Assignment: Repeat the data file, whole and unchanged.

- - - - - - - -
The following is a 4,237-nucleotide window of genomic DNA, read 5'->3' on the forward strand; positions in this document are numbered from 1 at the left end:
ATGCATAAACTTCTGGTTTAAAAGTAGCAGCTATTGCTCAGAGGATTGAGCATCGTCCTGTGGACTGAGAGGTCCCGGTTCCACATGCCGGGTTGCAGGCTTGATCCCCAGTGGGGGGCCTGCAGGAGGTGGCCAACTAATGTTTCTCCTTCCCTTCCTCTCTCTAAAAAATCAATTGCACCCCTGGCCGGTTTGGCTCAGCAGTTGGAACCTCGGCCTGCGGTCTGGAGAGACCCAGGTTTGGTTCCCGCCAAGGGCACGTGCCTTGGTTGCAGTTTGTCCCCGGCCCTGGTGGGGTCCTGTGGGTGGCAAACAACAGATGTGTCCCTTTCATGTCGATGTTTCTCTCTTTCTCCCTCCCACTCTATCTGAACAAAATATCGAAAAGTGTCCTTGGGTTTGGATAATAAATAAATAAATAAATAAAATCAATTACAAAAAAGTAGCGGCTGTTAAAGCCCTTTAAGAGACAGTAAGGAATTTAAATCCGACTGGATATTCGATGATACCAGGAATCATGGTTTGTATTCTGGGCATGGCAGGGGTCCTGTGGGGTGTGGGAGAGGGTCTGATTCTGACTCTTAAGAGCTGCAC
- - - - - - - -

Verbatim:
The following is a 4,237-nucleotide window of genomic DNA, read 5'->3' on the forward strand; positions in this document are numbered from 1 at the left end:
ATGCATAAACTTCTGGTTTAAAAGTAGCAGCTATTGCTCAGAGGATTGAGCATCGTCCTGTGGACTGAGAGGTCCCGGTTCCACATGCCGGGTTGCAGGCTTGATCCCCAGTGGGGGGCCTGCAGGAGGTGGCCAACTAATGTTTCTCCTTCCCTTCCTCTCTCTAAAAAATCAATTGCACCCCTGGCCGGTTTGGCTCAGCAGTTGGAACCTCGGCCTGCGGTCTGGAGAGACCCAGGTTTGGTTCCCGCCAAGGGCACGTGCCTTGGTTGCAGTTTGTCCCCGGCCCTGGTGGGGTCCTGTGGGTGGCAAACAACAGATGTGTCCCTTTCATGTCGATGTTTCTCTCTTTCTCCCTCCCACTCTATCTGAACAAAATATCGAAAAGTGTCCTTGGGTTTGGATAATAAATAAATAAATAAATAAAATCAATTACAAAAAAGTAGCGGCTGTTAAAGCCCTTTAAGAGACAGTAAGGAATTTAAATCCGACTGGATATTCGATGATACCAGGAATCATGGTTTGTATTCTGGGCATGGCAGGGGTCCTGTGGGGTGTGGGAGAGGGTCTGATTCTGACTCTTAAGAGCTGCAC